Naveen Bhat, Ixia, said you need to think about how granular your device testing is, and about how they communicate. We provide capability for manufacturers to test using a simulated set of traffic from thousands or millions of devices. The network provider needs to know that this will work. Latency becomes an issue especially for devices that are life-critical.

Ashwin Jaiswal, Reliance, said yes, latency is a big issue, as are the number of protocols involved. We need backwards compatibility with multiple protocols because they have to work in multiple scenarios with multiple vendors’ systems, platforms and devices. Also, in manufacturing scenario, devices are deeply embedded inside other machines, so how do they communicate? Testing won’t be easy, and must be done on case by case basis. It’s all evolution right now. And no test can cover all scenarios, so there will be failures and we will learn from that.

Derrick Loi, Orange, said his company has tailored solutions to suit different verticals and use cases. One recent development is for big data: one hotel chain wanted to make sense of their customer profiles and how to manage by adjusting their resources to support them.

So we made our cloud analytics ready. The data needed to be processed before being aggregated but many branches of this hotel chain were ill-equipped to handle this level of data, so they needed to have their infrastructure upgraded. They can now run the IoT apps to pre-process the data. We made the hotel branches resilient to failure even if the network went down. We set up instances of Hadoop on demand. We set up backups, made the infrastructure application ready – in other words made it easy for users to set up IoT instances. They just had to turn it on and off – ie turnkey operation for a hotel branch IT admin. They use a catalogue from they can choose which application they want to deploy, and all this got us over several barriers to adoption.

Jaiswal said, with respect to to latency, we’ve all experienced this, which is critical for eg health devices. He gave an example of a path that was cleared to get a heart transported quickly from Kolkata to Mumbai by shutting down roads. Is this what is required?

Q: Need to ensure whether vendors are ready for testing?
Bhat said the confidence among CIOs for testing is quite low. But when security breaches happen – most likely due to inadequate testing – the estimate of losses when info is stolen is unknown for a long time. So enterprises need to take active steps to secure their networks, if necessary by regulations that force revelations of breaches.

Debate Session VIII— From SDN/NFV to Fibre Cut Protection, the Hottest Trends for Global Telco Providers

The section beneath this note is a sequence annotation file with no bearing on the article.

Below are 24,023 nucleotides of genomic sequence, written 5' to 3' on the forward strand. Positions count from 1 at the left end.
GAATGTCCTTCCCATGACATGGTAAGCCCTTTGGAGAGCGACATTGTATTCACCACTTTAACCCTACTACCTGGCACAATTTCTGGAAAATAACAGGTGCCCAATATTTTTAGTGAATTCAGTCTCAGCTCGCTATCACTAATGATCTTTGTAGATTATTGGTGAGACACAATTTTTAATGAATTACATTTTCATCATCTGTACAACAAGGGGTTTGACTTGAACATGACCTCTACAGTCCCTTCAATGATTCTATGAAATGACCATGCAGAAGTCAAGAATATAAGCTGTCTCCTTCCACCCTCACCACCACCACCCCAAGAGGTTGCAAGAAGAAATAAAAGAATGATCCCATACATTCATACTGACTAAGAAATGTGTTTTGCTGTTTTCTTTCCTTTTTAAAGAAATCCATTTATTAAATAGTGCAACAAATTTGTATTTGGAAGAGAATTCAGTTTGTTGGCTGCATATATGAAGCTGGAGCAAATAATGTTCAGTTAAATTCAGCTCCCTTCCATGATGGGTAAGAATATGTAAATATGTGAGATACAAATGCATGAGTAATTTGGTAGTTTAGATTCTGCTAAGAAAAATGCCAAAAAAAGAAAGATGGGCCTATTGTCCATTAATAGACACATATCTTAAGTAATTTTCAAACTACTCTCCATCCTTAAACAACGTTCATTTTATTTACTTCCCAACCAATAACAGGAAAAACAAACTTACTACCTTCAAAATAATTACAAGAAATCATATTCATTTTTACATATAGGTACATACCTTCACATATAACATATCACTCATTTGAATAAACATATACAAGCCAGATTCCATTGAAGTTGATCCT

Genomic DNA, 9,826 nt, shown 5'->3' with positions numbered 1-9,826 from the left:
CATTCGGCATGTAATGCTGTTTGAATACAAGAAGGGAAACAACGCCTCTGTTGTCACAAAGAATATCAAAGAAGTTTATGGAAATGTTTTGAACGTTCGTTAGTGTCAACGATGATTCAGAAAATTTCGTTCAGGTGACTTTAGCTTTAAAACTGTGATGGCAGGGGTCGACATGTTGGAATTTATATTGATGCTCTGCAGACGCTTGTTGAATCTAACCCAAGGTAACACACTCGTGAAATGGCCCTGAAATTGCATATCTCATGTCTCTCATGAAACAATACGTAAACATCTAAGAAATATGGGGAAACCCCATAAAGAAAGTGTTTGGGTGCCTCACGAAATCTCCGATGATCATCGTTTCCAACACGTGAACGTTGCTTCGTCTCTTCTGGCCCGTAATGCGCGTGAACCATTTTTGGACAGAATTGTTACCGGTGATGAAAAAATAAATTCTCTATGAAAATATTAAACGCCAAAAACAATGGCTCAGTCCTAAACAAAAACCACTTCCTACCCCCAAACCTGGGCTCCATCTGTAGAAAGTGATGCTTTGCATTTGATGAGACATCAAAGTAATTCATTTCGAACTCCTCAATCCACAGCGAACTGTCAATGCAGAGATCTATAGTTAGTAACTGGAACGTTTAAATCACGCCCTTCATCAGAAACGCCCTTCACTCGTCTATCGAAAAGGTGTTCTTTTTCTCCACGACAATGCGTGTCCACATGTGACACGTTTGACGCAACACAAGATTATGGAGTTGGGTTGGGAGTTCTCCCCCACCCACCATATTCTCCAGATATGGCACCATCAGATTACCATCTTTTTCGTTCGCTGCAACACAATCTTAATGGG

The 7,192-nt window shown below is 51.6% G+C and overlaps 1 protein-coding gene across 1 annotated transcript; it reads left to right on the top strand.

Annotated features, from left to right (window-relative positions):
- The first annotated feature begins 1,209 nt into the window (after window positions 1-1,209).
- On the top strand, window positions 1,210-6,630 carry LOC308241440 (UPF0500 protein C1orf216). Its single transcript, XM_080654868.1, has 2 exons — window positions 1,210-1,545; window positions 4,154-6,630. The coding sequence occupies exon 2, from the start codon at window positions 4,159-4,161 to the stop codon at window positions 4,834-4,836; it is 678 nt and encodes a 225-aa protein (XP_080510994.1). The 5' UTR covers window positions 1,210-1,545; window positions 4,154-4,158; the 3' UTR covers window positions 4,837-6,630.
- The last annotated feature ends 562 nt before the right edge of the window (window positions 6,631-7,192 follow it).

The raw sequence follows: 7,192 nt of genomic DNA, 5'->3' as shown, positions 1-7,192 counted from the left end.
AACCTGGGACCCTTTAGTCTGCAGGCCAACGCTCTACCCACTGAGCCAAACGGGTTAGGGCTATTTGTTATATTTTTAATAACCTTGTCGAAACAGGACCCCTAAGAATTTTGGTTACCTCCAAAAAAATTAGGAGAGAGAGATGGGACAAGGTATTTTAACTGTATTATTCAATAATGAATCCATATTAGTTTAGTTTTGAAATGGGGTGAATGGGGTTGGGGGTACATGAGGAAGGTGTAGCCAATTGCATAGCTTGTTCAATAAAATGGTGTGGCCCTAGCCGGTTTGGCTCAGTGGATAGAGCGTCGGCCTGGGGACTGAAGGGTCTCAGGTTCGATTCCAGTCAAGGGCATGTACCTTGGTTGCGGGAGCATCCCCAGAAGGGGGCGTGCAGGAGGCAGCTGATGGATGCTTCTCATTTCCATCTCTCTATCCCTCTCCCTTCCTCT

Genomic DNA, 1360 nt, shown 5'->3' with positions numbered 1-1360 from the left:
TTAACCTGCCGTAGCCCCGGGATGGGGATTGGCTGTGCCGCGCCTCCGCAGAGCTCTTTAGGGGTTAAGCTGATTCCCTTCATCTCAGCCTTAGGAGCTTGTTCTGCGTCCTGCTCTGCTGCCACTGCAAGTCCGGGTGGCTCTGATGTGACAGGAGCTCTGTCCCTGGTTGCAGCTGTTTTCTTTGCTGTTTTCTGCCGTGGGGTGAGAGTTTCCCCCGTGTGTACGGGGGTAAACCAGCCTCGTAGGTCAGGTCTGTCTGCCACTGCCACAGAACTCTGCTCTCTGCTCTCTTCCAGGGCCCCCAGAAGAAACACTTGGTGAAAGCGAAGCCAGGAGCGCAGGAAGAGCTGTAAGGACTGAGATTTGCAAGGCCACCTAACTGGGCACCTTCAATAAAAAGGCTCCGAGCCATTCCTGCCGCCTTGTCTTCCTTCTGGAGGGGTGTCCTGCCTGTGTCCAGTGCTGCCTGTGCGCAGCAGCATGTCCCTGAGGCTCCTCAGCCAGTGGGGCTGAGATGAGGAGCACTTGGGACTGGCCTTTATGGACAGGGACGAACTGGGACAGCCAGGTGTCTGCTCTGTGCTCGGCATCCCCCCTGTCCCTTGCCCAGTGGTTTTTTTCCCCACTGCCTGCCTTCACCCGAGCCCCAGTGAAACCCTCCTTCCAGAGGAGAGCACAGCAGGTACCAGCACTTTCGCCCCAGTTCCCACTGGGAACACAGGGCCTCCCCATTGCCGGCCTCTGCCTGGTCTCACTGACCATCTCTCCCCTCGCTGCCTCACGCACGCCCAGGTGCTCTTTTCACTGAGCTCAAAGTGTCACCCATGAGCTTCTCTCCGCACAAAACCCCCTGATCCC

Introduced and Chaired by Jeremiah Caron, Senior Vice President – Analysis, Current Analysis

Panellists: Matt Allcoat, Chief Architect, Asia Pacific, Middle East, Africa & Turkey, BT Global Services; Gint Atkinson, Vice President – Head, Technology Asia, Colt Technology Services Co., Ltd.; Andy Solterbeck, Regional Director – APAC, Cylance; Stephen Tsang, Head of Managed Services and Enterprise Architects, Telstra; Helen Wong, Director, Partner & Product Strategy Asia Pacific, Verizon; Frank Wiener, VP Marketing, Wedge Networks

Jerry Caron asked: What are the challenges for telcos? We worry about them! But they are making money – he gave plenty of example of very profitable telcos – but what challenges do they face? Operators do understand the importance of SDN/NFV but there’s not much urgency. They want to grow the top line not just reduce costs. The biggest challenge is a lack of corporate focus – can upfront costs of SDN be justified? Also analytics – can they monetise all the data they collect? There are not many interesting moneymaking cases yet – so it’s early days. But from the cloud user’s perspective, the telco is not a priority. With respect to mobility, telcos are not focused much on this in consumer space, they are focused more on B2B. And no-one focused yet on 5G standards. With the IoT there are lots of opportunities – but where do you start?

Andy Solterbeck, Cylance, asked: can telcos truly innovate? They need to develop new business models but no-one knows what the look like. They need to be nimble when they’ve always been about long term investments and sweating them.

Matt Allcoat, BT, said we work with top F1 teams. We their run LANs, data processing, and data transmission to the back end in UK. It’s all about doing it for the customer from the front end.

Helen Wong, Verizon, said it’s about connecting to the customer at the business level.

Caron noted that some telcos such as are BT moving into content delivery.

Gint Atkinson, Colt, said we used to focus on niche markets such as the financial sector with high frequency trading with high performance storage and compute etc. It was very capital intensive. It also led us from low latency services into ultra-high capacity services for cloud providers. But telcos have massive investments into resources, eg dark fibre, they need to squeeze every bit of money out of those assets.